Children with T1

By donna13 Latest Reply 2010-02-22 14:17:51 -0600
Started 2010-02-22 08:22:25 -0600

In Ann Landers column today a mother of a teen-ager who had just been told he has T1 wrote about how do they treat the younger brother, should he be denied having ice cream, etc. because his older brother can't eat this. I haven't had the challange of raising a child with serious health problems, but I got to thinking about how I would handle this. If you were dx with T1 when you were a child, how did your parents handle this. Or if you are trying to cope with this disease with your child, how do you handle it. I didn't think Ann Landers answer was very good, but as I say, I don't have this challange.

6 replies

MAYS 2010-02-22 14:17:51 -0600 Report

No special treatment is necessary, you teach the children about the differences pertaining to one another and most importantly why there is such a difference.
Family , yet a family of individuals different by nature.
The jealousy and sibling rivalry will be present, but that understanding of diabetes, diabetic life and what is required is stressed to all because without that knowledge, nonesense sets in and will eventually cause major problems.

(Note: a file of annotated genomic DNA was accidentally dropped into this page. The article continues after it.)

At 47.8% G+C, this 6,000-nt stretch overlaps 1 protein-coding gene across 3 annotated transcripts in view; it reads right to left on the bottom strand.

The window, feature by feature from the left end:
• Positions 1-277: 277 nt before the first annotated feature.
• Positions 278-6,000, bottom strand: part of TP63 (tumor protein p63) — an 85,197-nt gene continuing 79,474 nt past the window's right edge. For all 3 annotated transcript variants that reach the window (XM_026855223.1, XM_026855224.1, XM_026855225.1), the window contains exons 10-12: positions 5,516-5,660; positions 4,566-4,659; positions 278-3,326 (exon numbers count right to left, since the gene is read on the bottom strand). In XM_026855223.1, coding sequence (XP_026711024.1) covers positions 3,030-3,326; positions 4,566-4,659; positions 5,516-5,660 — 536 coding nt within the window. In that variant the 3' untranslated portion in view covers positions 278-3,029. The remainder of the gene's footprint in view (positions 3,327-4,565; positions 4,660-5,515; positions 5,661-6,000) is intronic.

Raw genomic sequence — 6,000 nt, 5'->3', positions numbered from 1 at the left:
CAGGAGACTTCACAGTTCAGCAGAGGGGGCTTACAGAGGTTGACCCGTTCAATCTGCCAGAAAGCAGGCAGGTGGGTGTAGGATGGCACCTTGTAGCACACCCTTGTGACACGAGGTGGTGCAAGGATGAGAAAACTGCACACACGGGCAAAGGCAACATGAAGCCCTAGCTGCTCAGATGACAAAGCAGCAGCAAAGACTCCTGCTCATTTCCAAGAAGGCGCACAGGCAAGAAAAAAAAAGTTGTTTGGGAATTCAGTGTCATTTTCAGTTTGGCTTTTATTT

donna13 2010-02-22 13:44:16 -0600 Report

I like hearing about stories of what everyone went through, I'm really curious about people. But what I meant when I started this post was what is the dynamics between a child with T1 and his/her siblings who don't have it. Is there jealousy, resentment, normal sibling rivalry. Is the non-diabetic child supposed to give up all sweets, etc. because of his/her sibling's disease.

Crashnot 2010-02-22 14:13:14 -0600 Report

My younger brother had resentment because I had first attention as to how I was doing and how I felt. Didn't affect his diet, but he had to stay in school when I got to spend a day in the big city for my check-up and go to a toy store, etc. The healthy sibling gets taken for granted a bit, and the sick one has more attention. That was the biggie for my family. Otherwise we ate the same junk, did the same activities, got the same punishments, etc.

Crashnot 2010-02-22 08:50:17 -0600 Report

Well, I have been type 1 since I was 11 months of age, back in 1968. We didn't have blood monitors, we didn't even have disposable syringes at first. I grew up eating cookies, ice cream, milk shakes and whatever. But, it was in MODERATION. 43 years later I have no complications, and I should considering how high my sugars probably were. But thanks to some genetic fluke they are trying to figure out today, I am still alive and well and still enjoy an ice cream with my kids. The difference is now I can take an appropriate bolus to deal with the extra carbs. Kids today have a world of things to help them, and I for one am grateful for that. And I know it won't be until they are adults that they will appreciate that too :-)

MAYS 2010-02-22 08:29:15 -0600 Report

It tears your heart out and you began blaming yourself for it.
It's never easy, injecting your child, teaching and monitoring their progress, always worrying about them, this is normal in having and raising a child, but now it's elevated to another level.
Especially knowing that you won't be around forever.